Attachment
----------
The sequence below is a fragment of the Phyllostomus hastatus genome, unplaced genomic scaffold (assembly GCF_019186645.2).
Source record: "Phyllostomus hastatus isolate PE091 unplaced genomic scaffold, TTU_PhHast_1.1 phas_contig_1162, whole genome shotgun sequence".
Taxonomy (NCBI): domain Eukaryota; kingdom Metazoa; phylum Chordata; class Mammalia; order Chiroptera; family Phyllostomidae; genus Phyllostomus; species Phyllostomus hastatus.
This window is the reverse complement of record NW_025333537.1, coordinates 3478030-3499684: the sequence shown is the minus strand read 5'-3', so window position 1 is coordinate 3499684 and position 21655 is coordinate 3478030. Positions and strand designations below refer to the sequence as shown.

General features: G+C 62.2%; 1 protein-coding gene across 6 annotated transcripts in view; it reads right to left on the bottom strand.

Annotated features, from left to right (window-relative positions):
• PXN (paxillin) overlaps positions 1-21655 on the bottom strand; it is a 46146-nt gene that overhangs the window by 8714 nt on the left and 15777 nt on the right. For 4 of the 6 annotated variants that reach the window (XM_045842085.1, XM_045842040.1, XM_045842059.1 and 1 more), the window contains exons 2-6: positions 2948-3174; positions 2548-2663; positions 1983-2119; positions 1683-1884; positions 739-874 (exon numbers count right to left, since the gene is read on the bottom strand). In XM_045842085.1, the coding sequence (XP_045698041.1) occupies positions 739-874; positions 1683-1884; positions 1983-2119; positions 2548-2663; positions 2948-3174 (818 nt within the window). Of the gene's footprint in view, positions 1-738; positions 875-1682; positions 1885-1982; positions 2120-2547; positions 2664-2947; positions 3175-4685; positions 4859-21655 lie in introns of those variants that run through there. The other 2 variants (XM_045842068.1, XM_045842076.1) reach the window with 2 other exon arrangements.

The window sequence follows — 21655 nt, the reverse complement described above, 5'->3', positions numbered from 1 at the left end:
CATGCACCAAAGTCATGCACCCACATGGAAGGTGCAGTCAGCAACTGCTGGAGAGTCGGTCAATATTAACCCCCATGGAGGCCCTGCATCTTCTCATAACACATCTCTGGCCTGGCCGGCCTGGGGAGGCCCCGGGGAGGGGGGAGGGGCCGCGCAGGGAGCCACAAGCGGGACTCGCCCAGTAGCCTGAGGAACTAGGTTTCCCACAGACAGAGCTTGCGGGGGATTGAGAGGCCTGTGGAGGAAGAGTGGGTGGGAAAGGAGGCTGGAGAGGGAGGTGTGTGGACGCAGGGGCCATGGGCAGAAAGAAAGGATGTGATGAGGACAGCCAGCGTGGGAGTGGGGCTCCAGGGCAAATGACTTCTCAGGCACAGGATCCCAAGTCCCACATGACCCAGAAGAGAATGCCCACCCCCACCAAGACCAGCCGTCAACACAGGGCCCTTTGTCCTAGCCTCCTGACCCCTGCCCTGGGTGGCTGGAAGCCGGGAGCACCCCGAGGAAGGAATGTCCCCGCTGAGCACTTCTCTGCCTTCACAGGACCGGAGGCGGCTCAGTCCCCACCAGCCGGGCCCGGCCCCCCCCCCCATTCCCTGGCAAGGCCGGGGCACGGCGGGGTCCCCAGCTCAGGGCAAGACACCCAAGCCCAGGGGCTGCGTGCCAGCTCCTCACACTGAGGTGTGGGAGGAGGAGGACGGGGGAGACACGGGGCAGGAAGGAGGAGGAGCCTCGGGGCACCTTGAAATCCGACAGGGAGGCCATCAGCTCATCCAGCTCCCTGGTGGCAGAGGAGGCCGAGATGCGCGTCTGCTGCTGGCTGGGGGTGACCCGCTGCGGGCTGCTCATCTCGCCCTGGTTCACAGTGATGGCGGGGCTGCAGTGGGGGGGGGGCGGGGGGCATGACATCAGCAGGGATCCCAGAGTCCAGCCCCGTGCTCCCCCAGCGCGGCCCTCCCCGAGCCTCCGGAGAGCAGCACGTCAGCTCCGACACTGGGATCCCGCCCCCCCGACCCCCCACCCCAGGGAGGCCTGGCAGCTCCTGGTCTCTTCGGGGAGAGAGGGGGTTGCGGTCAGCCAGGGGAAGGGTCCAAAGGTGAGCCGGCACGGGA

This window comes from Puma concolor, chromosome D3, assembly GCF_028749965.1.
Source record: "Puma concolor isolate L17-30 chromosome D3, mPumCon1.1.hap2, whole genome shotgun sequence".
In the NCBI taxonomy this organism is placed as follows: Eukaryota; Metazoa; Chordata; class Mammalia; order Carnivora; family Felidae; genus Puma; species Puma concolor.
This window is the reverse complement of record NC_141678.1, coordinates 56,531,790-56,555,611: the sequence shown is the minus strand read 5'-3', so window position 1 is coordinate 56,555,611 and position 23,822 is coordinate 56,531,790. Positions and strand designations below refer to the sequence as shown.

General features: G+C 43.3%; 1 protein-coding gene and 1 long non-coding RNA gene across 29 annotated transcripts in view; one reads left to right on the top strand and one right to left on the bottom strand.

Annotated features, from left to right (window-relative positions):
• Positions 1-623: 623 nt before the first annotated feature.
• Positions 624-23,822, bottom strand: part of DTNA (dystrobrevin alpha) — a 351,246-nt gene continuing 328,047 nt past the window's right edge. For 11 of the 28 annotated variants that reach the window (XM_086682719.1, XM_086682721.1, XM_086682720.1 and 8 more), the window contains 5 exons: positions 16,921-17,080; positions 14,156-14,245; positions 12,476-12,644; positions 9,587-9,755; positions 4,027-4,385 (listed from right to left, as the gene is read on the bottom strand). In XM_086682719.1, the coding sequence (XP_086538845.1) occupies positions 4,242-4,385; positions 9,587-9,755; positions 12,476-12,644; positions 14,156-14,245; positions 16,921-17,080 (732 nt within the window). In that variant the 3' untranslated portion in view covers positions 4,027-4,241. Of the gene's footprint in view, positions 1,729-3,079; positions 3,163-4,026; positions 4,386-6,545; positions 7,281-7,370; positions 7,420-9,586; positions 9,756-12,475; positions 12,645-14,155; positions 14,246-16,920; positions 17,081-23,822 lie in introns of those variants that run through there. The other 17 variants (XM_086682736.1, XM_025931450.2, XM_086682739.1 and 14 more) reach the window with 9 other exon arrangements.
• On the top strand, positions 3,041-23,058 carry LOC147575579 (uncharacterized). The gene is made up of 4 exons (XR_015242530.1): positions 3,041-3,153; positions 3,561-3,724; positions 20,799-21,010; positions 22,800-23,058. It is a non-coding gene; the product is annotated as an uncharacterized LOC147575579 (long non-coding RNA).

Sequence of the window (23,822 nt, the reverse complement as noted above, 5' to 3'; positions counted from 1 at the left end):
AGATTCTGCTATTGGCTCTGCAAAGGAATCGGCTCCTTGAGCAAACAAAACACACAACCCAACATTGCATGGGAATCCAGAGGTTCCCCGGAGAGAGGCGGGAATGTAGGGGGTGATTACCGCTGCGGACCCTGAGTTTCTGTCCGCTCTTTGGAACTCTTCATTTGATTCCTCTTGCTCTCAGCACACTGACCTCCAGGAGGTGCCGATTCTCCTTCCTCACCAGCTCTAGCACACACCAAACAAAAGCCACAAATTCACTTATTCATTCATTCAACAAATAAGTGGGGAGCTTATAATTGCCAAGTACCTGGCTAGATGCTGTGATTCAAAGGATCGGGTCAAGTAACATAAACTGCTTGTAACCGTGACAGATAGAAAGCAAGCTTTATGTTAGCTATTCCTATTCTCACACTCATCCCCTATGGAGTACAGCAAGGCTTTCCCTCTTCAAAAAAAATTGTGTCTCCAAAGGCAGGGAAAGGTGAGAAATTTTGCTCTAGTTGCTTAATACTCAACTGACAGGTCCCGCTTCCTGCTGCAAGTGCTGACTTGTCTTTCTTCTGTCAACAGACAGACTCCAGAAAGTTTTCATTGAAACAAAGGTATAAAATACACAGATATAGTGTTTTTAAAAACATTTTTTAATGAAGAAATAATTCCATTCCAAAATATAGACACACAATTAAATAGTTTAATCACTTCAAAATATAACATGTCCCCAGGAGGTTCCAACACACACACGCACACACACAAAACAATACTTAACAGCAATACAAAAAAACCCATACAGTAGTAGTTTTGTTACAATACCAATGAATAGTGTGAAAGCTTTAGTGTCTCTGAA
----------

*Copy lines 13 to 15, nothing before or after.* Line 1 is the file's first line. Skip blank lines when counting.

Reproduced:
This window is the reverse complement of record NC_141678.1, coordinates 56,531,790-56,555,611: the sequence shown is the minus strand read 5'-3', so window position 1 is coordinate 56,555,611 and position 23,822 is coordinate 56,531,790. Positions and strand designations below refer to the sequence as shown.

General features: G+C 43.3%; 1 protein-coding gene and 1 long non-coding RNA gene across 29 annotated transcripts in view; one reads left to right on the top strand and one right to left on the bottom strand.

Annotated features, from left to right (window-relative positions):